Get in touch: send your photos, videos, news & views by texting YORK to 80360 or send an email»
7:00am Monday 30th April 2012 in Way we were
100 years ago
In the Bridlington Police Court a coloured woman named Nellie Johnson, aged forty-one, was charged with having been drunk and disorderly in the street.
Inspector Leighton said the defendant had been using bad language, and was surrounded by a crowd of children. The defendant said the children were calling her “blackie” and she could not help her colour.
She supposed that in Bridlington they did not often see a black woman. Her husband had deserted his regiment, and also deserted her, and she was trying to find him.
She was on her way to Scarborough, where her father was buried. She was fined 5s and costs or 7 days and said she would go to prison.
50 years ago
Mr Leo D'Erlanger, Chairman of the Channel Tunnel Company, predicted at the Company's annual general meeting in London that electric trains ferrying cars through a Channel tunnel would, if necessary, operate a rush-hour service running every five minutes.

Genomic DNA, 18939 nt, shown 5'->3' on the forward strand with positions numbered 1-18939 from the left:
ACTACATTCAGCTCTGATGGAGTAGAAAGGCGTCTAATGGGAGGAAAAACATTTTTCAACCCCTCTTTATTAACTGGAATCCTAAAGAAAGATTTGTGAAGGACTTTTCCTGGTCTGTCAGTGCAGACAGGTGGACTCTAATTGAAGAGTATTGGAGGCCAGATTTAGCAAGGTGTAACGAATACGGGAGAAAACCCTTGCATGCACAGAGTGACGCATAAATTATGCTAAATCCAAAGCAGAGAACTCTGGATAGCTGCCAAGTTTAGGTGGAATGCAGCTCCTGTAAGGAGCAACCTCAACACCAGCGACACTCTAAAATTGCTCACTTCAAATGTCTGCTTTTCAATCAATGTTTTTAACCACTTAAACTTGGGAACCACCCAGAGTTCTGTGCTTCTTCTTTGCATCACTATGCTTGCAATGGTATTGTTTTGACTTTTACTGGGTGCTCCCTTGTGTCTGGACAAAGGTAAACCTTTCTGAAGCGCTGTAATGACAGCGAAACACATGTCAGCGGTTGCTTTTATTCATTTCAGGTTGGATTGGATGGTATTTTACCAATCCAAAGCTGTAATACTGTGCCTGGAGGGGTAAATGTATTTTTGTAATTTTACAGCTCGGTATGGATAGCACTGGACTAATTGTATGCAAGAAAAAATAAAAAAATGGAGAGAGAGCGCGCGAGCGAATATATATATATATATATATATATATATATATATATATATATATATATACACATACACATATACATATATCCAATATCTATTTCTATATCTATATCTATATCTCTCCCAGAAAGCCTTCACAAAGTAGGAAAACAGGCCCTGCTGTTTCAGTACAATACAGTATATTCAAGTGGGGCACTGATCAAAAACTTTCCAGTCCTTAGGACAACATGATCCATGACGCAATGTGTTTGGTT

He thought “we were within sight” of a Government's decision on a Channel tunnel.
The Anglo-French Committee of Senior Civil Servants, which was examining the possibility of a permanent link between the countries, and what form it should take, was pressing on with the job. “We have reason to expect that a verdict should not be long delayed,” he said.
Of the suggestion of a Channel bridge, Mr D'Erlanger said: “The bridge does not remotely approach being a commercial proposition even on the figures put forward by its own sponsors.”
In the tunnel project, he said, loading and unloading of road vehicles on and off the specially designed electric trains could be done at a speed which would give an average terminal time of ten minutes per car at each end and often less.
The trains would run from terminal to terminal averaging 60 mph so that after including the allowance for loading and unloading the whole 44 miles would be traversed in under 70 minutes.
25 years ago
The massive Drax power station complex near Selby was being used as a test bed for new equipment designed to reduce the problem of acid rain.
Energy chiefs were spending £2 million to fit burners in one of the huge boilers to cut down the amount of nitrogen oxide released into the atmosphere.
If the experiment proved successful, the equipment could be installed at other coal-fired stations throughout Britain.
The Central Electricity Generating Board was acting in the wake of fresh criticism over the amount of pollution which escaped through power station chimneys.
Drax would also be fitted later with a £150 million desulphurisation plant as part of the clean-up programme.